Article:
Avoiding Serious Workers Compensation Claims

April 12, 2015

 

 

The Good News

The number of serious workers compensation claims in Australia decreased in Australia by 6% in the 11 years from 2000-01 to 2011-12* (see the report from Safe Work Australia, Australian Worker’s Compensation Statistics 2012-13). (A serious claim is a workers compensation claim, lodged and accepted, for an incapacity that results in an absence from work of 1 week or more.)

 

And this 6% decrease happened despite a 27% increase* in the total number of employees over those 11 years.

 

Yes it’s good news that the number of serious claims has decreased.

 

The Bad News

In those 11 years the median payment for a serious claim increased by 71% !*

 

That is an increase in cost of claims of almost 6.4% each year.

 

And the number of employees who have an injury or illness and make a serious claim still needs attention - 1 in 100 of all Employees in Australia made a serious workers compensation claim in the year 2012-2013*.

 

The number of claims per 100 employees varies from industry to industry and occupation. For example:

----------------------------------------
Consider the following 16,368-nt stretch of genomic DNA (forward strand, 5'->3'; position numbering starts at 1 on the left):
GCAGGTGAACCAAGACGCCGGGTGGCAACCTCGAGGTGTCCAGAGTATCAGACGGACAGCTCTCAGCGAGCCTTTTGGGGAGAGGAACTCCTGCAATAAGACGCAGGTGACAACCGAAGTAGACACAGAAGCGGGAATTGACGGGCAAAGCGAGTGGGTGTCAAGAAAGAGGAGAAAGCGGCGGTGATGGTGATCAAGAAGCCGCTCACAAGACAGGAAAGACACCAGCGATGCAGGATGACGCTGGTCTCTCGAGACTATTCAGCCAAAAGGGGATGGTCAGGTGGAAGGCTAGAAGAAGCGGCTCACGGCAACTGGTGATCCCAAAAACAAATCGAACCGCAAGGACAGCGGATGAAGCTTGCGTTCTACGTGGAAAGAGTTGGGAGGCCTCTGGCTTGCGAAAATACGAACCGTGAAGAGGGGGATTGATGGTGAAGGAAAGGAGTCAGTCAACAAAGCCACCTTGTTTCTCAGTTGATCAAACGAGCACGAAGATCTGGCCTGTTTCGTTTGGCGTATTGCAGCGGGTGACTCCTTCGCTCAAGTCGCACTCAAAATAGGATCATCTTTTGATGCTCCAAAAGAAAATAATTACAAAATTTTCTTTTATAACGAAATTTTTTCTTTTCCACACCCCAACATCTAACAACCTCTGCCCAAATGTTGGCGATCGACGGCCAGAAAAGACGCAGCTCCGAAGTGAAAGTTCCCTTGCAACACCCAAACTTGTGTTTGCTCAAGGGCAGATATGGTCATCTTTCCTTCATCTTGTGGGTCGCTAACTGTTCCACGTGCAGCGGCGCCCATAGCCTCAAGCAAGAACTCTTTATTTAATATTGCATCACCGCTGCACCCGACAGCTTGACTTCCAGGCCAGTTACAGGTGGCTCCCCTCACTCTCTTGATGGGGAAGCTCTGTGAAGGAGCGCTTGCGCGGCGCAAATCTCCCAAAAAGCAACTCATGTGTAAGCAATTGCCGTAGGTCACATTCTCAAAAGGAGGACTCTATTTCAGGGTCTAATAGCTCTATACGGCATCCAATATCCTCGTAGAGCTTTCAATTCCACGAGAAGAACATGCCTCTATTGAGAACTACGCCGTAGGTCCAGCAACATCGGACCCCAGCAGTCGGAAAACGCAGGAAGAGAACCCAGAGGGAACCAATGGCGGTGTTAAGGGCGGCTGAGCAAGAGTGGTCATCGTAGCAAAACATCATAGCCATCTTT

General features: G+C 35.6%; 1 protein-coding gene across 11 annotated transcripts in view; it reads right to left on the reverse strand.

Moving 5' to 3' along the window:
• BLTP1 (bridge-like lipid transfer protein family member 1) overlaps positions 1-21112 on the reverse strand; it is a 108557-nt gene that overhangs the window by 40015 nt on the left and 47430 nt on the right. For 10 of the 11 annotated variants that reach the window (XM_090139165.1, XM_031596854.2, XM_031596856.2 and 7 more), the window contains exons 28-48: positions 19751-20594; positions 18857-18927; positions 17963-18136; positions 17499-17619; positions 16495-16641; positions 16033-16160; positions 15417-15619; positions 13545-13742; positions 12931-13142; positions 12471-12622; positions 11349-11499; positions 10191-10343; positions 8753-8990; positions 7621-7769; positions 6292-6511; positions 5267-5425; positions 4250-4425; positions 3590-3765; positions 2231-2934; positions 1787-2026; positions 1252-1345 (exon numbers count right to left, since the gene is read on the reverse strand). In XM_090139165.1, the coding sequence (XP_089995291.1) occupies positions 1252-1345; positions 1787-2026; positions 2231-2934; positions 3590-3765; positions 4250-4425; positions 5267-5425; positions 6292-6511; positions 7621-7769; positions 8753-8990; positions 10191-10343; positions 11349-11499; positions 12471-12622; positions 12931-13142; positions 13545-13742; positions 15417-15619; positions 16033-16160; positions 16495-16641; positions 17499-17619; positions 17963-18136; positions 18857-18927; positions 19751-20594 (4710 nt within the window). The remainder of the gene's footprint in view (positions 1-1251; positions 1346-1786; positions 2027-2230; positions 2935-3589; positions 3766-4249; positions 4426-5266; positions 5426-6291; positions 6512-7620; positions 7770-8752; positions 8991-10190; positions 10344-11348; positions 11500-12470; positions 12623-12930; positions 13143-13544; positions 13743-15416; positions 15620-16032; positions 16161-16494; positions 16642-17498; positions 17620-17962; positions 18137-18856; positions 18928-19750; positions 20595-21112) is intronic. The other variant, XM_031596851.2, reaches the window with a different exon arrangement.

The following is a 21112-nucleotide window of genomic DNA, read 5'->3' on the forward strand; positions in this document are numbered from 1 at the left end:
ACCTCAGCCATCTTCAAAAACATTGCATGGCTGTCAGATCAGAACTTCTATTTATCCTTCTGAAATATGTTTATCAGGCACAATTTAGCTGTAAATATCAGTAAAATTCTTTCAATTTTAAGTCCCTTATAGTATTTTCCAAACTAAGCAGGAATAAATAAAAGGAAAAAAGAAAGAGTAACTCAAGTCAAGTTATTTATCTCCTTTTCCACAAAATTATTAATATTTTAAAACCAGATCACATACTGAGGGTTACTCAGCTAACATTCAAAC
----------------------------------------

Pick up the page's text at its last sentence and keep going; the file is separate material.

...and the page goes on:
These are the sort of odds we would love to have when buying a lottery ticket but not when going to work.

  

117,815 employees made a serious claim in the year 2012-13* and were off work for at least 1 week.

 

And a total of 1.5 million weeks were lost from work in the year 2012-2013* because of workplace incidents that became serious claims.

 

As a nation and for the best survival of employees and employers we need to handle this situation.

 

 

Four General Workplace Action Steps

Four general steps that could be taken in any workplace to help minimise the possibility of a serious claim are:

1. Identify the hazards in your workplace that have the potential to create a serious claim

 

2. Ensure that all employees and others who are involved with those hazards know what the risks are and how to manage their risks.

 

3. Review the controls that you have in place for those hazards to verify those controls are being maintained and are appropriate and effective.

 

4. Handle any deficiencies you find in steps 2 and 3.

 

 

*Original statistics and images are from the ‘Australian Worker’s Compensation Statistics 2012-13’ report by Safe Work Australia CC By 3.0 AU.

http://creativecommons.org/licenses/by/3.0/au/deed.en

 

You are welcome to download and distribute the article in
your workplace if you feel it may be useful

 

 

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